Click here to follow The Voice of the Martyrs on Twitter ( right now!

Monday, April 20, 2009

Saudi Christian’s blog still blocked

There is no news on the recent removal of Hamoud Saleh Al-Amri’s (previously reported as Hamoud Bin Saleh) blog from the Internet.  In a Compass Direct report on Thursday, Gamal Eid, director of the Arab Network for Human Rights Information (ANHRI ) said that he was not surprised the blog was blocked.

“That’s what I expected,” he said. “But he will probably start another blog – it’s not difficult.”

“Arabic countries are the worst on the list of censoring the Internet and are at the top of the list of antagonizing the freedom of the Internet,” said Eid. “But the Internet is still a good venue, because people are still able to express their views despite the government’s effort to curtail their efforts.”

Sunday, April 19, 2009

"Eritrea's government is turning the country into a giant prison"

There was jubilation among Eritreans when Eritrea formally gained its independence from Ethiopia in 1993 after a bloody 30-year war. Sixteen years later the dreams that the independent state would be democratic and rights-adhering lie in tatters. Eritrea has become one of the most closed and repressive states in the world. Thousands of political prisoners are detained in prisons and underground cells; there is no independent civil society; all independent media outlets have been shut down; the head of the Eritrean Orthodox Church is in incommunicado detention; and evangelical Christians are rounded up and tortured on a regular basis.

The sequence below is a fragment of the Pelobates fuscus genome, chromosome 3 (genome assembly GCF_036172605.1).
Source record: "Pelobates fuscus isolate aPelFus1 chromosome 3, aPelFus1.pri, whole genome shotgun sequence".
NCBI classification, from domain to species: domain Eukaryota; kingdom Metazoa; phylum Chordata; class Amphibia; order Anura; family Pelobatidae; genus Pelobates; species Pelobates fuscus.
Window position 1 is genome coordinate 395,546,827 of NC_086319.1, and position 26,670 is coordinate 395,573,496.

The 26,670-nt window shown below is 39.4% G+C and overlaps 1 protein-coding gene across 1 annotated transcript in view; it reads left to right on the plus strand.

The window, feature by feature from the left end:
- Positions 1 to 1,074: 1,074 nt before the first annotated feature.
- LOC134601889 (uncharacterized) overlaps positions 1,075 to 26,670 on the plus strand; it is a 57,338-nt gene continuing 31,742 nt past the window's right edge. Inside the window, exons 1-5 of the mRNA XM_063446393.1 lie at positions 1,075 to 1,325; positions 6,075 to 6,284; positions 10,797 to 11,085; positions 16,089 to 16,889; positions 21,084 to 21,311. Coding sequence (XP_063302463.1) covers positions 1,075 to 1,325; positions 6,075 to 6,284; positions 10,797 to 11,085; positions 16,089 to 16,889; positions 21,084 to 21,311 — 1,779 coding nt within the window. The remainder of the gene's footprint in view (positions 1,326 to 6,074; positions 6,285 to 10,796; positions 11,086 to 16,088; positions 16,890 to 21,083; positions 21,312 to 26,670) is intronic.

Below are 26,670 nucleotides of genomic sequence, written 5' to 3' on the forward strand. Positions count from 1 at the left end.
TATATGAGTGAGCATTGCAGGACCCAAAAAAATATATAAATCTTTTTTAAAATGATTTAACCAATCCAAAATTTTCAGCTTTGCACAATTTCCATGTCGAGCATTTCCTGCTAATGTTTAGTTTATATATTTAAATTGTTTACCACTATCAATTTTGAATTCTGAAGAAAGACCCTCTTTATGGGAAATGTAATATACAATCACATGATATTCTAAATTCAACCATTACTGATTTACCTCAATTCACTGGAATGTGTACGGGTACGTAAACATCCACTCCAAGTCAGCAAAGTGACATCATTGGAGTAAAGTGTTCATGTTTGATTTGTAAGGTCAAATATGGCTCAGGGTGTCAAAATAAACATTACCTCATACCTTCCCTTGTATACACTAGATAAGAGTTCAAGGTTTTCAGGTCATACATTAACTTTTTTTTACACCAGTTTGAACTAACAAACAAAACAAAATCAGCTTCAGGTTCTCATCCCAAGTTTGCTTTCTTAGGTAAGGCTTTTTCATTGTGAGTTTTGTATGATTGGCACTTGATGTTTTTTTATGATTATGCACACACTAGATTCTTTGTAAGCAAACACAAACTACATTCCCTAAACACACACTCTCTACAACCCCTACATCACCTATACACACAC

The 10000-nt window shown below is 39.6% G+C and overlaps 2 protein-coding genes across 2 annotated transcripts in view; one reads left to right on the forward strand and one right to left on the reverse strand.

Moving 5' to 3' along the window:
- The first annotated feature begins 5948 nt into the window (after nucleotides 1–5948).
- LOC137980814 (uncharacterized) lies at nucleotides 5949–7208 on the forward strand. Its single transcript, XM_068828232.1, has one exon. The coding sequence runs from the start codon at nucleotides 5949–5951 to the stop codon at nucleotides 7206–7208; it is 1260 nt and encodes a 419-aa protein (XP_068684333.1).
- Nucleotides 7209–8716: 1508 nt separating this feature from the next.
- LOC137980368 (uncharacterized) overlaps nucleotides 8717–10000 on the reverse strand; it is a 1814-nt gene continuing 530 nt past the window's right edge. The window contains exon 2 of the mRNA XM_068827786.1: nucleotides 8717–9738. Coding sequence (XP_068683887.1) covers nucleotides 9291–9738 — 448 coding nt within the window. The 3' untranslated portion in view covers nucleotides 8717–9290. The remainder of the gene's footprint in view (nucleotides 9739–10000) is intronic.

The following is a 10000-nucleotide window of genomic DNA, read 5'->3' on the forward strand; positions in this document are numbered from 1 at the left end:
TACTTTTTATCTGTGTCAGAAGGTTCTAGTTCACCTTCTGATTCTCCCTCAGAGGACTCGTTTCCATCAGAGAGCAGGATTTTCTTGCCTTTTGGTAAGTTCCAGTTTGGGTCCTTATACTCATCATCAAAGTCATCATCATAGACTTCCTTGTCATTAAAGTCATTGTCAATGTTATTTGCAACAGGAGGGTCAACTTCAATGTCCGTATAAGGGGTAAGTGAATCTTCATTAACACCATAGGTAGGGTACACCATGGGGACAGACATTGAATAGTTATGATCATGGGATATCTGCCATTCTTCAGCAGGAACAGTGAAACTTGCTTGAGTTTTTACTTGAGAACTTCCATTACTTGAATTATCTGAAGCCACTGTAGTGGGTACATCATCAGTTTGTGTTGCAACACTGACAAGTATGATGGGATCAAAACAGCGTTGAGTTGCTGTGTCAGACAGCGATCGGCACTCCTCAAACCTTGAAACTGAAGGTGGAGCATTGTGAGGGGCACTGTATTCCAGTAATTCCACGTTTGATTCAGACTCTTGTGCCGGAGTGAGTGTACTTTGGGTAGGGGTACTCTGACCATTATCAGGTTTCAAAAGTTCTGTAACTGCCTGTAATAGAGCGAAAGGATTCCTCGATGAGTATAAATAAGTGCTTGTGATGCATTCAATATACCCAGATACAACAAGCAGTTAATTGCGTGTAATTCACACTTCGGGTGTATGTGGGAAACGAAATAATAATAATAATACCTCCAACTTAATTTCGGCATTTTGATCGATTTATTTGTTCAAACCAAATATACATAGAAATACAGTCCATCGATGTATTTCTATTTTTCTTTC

This is the reality of life in today’s Eritrea, according to a report by Human Rights Watch released on Thursday (April 16).  In a statement, Georgette Gagnon, Africa director at Human Rights Watch said, "Eritrea's government is turning the country into a giant prison." According to the 95-page report, arbitrary arrest and detention, brutal torture, forced labour, appallingly inhuman conditions in detention, rigid restrictions on freedom of movement and expression, and religious persecution of all faith groups characterize the government of President Isayas Afewerki.

Over the several years, Eritrea has become the worst persecutor of Christians in Africa and ranks among the most religiously repressive countries in the world.  According to Compass Direct, by late 2008 nearly 3,000 Christians had been incarcerated for their faith by Eritrean authorities.  Not one has ever been charged with a crime or brought to court.

Yet, as Human Rights Watch reports, it is not just evangelical Christians who are being persecuted. In the military, “adherents of all faiths face problems.”

As one female Christian jailed for reading the Bible in Sawa camp said, “Everyone, even the Orthodox and the Muslims, are not allowed to worship. Only politics is allowed.”  A soldier also claimed that no praying of any kind was permitted in the military—whether one was a follower of a Christian faith or Muslim (page 62)

The Human Rights report also documents how torture is routine in Eritrea, both for those detained in prisons and as punishment for those in military service (which includes many Christians). As I was reading through the various torture methods reportedly used by authorities (pages 30-34) and appalling conditions of the prisons (pages 34-38), I was reminded how, at one of our conferences, an Eritrean brother demonstrated how he had been tortured using the “helicopter.”  This according to the report is a method of torture where the victim’s hands and feet are tied together behind the back, sometimes opposite limbs, i.e. left hand to right foot, and the victim is left face down, often outside in the hot sun.the helicopter As for the conditions in the prison, this is how Human Rights Watch describes then: